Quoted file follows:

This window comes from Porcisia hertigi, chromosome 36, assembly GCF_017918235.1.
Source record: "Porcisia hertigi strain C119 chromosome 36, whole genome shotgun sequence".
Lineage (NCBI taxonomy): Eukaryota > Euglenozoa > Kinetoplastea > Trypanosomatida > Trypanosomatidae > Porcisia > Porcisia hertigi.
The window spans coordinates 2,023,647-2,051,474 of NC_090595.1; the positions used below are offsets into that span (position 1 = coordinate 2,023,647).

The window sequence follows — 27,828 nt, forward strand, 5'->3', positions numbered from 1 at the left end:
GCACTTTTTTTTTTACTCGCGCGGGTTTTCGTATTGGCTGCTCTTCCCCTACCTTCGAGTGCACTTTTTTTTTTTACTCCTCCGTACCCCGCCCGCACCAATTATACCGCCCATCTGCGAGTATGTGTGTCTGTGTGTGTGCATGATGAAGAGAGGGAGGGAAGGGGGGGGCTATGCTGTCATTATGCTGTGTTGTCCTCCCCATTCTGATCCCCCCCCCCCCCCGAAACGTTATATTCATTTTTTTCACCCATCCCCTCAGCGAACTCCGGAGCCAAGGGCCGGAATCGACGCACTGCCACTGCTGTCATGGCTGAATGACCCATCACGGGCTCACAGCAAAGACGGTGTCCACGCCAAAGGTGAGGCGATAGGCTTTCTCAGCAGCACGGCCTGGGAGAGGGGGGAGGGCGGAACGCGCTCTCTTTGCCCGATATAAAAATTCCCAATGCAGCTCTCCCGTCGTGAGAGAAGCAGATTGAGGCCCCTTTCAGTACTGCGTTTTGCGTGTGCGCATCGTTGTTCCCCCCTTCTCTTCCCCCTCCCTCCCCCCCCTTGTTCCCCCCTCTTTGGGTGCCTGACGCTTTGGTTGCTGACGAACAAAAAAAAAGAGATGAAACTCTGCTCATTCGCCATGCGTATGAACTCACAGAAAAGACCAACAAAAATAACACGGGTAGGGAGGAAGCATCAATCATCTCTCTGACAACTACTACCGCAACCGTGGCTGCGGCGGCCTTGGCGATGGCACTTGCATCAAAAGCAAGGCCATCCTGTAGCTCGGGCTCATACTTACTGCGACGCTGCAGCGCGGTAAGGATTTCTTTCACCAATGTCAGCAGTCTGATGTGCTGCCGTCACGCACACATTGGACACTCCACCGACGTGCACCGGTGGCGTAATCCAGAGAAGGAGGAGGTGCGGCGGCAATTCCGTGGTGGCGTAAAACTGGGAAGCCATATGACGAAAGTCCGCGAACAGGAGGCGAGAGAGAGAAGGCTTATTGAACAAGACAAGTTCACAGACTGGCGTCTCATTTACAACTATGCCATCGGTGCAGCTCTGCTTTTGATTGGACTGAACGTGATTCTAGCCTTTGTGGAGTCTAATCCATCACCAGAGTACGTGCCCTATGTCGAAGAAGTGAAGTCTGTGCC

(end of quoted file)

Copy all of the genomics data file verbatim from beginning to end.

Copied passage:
This window comes from Porcisia hertigi, chromosome 36, assembly GCF_017918235.1.
Source record: "Porcisia hertigi strain C119 chromosome 36, whole genome shotgun sequence".
Lineage (NCBI taxonomy): Eukaryota > Euglenozoa > Kinetoplastea > Trypanosomatida > Trypanosomatidae > Porcisia > Porcisia hertigi.
The window spans coordinates 2,023,647-2,051,474 of NC_090595.1; the positions used below are offsets into that span (position 1 = coordinate 2,023,647).

The window sequence follows — 27,828 nt, forward strand, 5'->3', positions numbered from 1 at the left end:
GCACTTTTTTTTTTACTCGCGCGGGTTTTCGTATTGGCTGCTCTTCCCCTACCTTCGAGTGCACTTTTTTTTTTTACTCCTCCGTACCCCGCCCGCACCAATTATACCGCCCATCTGCGAGTATGTGTGTCTGTGTGTGTGCATGATGAAGAGAGGGAGGGAAGGGGGGGGCTATGCTGTCATTATGCTGTGTTGTCCTCCCCATTCTGATCCCCCCCCCCCCCCGAAACGTTATATTCATTTTTTTCACCCATCCCCTCAGCGAACTCCGGAGCCAAGGGCCGGAATCGACGCACTGCCACTGCTGTCATGGCTGAATGACCCATCACGGGCTCACAGCAAAGACGGTGTCCACGCCAAAGGTGAGGCGATAGGCTTTCTCAGCAGCACGGCCTGGGAGAGGGGGGAGGGCGGAACGCGCTCTCTTTGCCCGATATAAAAATTCCCAATGCAGCTCTCCCGTCGTGAGAGAAGCAGATTGAGGCCCCTTTCAGTACTGCGTTTTGCGTGTGCGCATCGTTGTTCCCCCCTTCTCTTCCCCCTCCCTCCCCCCCCTTGTTCCCCCCTCTTTGGGTGCCTGACGCTTTGGTTGCTGACGAACAAAAAAAAAGAGATGAAACTCTGCTCATTCGCCATGCGTATGAACTCACAGAAAAGACCAACAAAAATAACACGGGTAGGGAGGAAGCATCAATCATCTCTCTGACAACTACTACCGCAACCGTGGCTGCGGCGGCCTTGGCGATGGCACTTGCATCAAAAGCAAGGCCATCCTGTAGCTCGGGCTCATACTTACTGCGACGCTGCAGCGCGGTAAGGATTTCTTTCACCAATGTCAGCAGTCTGATGTGCTGCCGTCACGCACACATTGGACACTCCACCGACGTGCACCGGTGGCGTAATCCAGAGAAGGAGGAGGTGCGGCGGCAATTCCGTGGTGGCGTAAAACTGGGAAGCCATATGACGAAAGTCCGCGAACAGGAGGCGAGAGAGAGAAGGCTTATTGAACAAGACAAGTTCACAGACTGGCGTCTCATTTACAACTATGCCATCGGTGCAGCTCTGCTTTTGATTGGACTGAACGTGATTCTAGCCTTTGTGGAGTCTAATCCATCACCAGAGTACGTGCCCTATGTCGAAGAAGTGAAGTCTGTGCC